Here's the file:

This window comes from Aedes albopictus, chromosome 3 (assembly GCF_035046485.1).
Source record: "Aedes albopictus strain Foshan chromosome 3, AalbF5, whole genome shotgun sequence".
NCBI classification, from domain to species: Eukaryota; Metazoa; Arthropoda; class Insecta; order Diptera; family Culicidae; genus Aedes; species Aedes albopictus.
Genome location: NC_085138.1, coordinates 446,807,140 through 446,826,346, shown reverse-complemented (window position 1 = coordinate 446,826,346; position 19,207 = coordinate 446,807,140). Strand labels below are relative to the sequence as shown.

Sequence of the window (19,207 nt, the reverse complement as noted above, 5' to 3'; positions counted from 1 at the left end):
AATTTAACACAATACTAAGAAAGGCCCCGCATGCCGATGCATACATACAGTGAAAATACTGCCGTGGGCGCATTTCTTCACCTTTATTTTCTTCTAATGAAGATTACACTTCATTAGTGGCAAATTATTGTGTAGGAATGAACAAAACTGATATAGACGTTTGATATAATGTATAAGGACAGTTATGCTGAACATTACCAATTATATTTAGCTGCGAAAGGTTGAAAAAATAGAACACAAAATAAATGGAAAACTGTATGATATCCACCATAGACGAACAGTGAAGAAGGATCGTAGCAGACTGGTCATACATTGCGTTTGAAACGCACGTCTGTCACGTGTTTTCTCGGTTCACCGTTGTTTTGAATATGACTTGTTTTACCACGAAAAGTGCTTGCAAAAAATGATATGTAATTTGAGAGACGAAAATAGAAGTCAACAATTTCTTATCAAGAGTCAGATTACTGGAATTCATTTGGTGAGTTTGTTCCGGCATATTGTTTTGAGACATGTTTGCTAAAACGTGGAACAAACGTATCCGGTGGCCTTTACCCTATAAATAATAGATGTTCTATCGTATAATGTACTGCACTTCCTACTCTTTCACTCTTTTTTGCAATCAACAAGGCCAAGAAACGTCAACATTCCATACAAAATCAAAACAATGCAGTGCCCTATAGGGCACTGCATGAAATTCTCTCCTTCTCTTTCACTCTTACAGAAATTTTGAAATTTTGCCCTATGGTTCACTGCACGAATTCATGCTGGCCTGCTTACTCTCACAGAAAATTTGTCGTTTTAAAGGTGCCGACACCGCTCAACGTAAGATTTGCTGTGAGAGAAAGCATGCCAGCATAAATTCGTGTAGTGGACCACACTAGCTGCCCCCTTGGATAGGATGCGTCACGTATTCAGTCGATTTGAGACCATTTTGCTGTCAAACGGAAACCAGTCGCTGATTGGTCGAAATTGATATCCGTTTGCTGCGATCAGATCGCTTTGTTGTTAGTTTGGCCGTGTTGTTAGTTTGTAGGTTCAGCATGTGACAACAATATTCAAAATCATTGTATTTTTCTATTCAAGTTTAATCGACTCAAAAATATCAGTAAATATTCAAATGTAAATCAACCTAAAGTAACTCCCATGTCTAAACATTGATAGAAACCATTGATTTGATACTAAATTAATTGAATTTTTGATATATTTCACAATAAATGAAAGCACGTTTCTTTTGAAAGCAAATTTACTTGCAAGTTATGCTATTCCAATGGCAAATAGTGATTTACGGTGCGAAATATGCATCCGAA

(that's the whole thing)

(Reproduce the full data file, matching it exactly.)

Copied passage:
This window comes from Aedes albopictus, chromosome 3 (assembly GCF_035046485.1).
Source record: "Aedes albopictus strain Foshan chromosome 3, AalbF5, whole genome shotgun sequence".
NCBI classification, from domain to species: Eukaryota; Metazoa; Arthropoda; class Insecta; order Diptera; family Culicidae; genus Aedes; species Aedes albopictus.
Genome location: NC_085138.1, coordinates 446,807,140 through 446,826,346, shown reverse-complemented (window position 1 = coordinate 446,826,346; position 19,207 = coordinate 446,807,140). Strand labels below are relative to the sequence as shown.

Sequence of the window (19,207 nt, the reverse complement as noted above, 5' to 3'; positions counted from 1 at the left end):
AATTTAACACAATACTAAGAAAGGCCCCGCATGCCGATGCATACATACAGTGAAAATACTGCCGTGGGCGCATTTCTTCACCTTTATTTTCTTCTAATGAAGATTACACTTCATTAGTGGCAAATTATTGTGTAGGAATGAACAAAACTGATATAGACGTTTGATATAATGTATAAGGACAGTTATGCTGAACATTACCAATTATATTTAGCTGCGAAAGGTTGAAAAAATAGAACACAAAATAAATGGAAAACTGTATGATATCCACCATAGACGAACAGTGAAGAAGGATCGTAGCAGACTGGTCATACATTGCGTTTGAAACGCACGTCTGTCACGTGTTTTCTCGGTTCACCGTTGTTTTGAATATGACTTGTTTTACCACGAAAAGTGCTTGCAAAAAATGATATGTAATTTGAGAGACGAAAATAGAAGTCAACAATTTCTTATCAAGAGTCAGATTACTGGAATTCATTTGGTGAGTTTGTTCCGGCATATTGTTTTGAGACATGTTTGCTAAAACGTGGAACAAACGTATCCGGTGGCCTTTACCCTATAAATAATAGATGTTCTATCGTATAATGTACTGCACTTCCTACTCTTTCACTCTTTTTTGCAATCAACAAGGCCAAGAAACGTCAACATTCCATACAAAATCAAAACAATGCAGTGCCCTATAGGGCACTGCATGAAATTCTCTCCTTCTCTTTCACTCTTACAGAAATTTTGAAATTTTGCCCTATGGTTCACTGCACGAATTCATGCTGGCCTGCTTACTCTCACAGAAAATTTGTCGTTTTAAAGGTGCCGACACCGCTCAACGTAAGATTTGCTGTGAGAGAAAGCATGCCAGCATAAATTCGTGTAGTGGACCACACTAGCTGCCCCCTTGGATAGGATGCGTCACGTATTCAGTCGATTTGAGACCATTTTGCTGTCAAACGGAAACCAGTCGCTGATTGGTCGAAATTGATATCCGTTTGCTGCGATCAGATCGCTTTGTTGTTAGTTTGGCCGTGTTGTTAGTTTGTAGGTTCAGCATGTGACAACAATATTCAAAATCATTGTATTTTTCTATTCAAGTTTAATCGACTCAAAAATATCAGTAAATATTCAAATGTAAATCAACCTAAAGTAACTCCCATGTCTAAACATTGATAGAAACCATTGATTTGATACTAAATTAATTGAATTTTTGATATATTTCACAATAAATGAAAGCACGTTTCTTTTGAAAGCAAATTTACTTGCAAGTTATGCTATTCCAATGGCAAATAGTGATTTACGGTGCGAAATATGCATCCGAA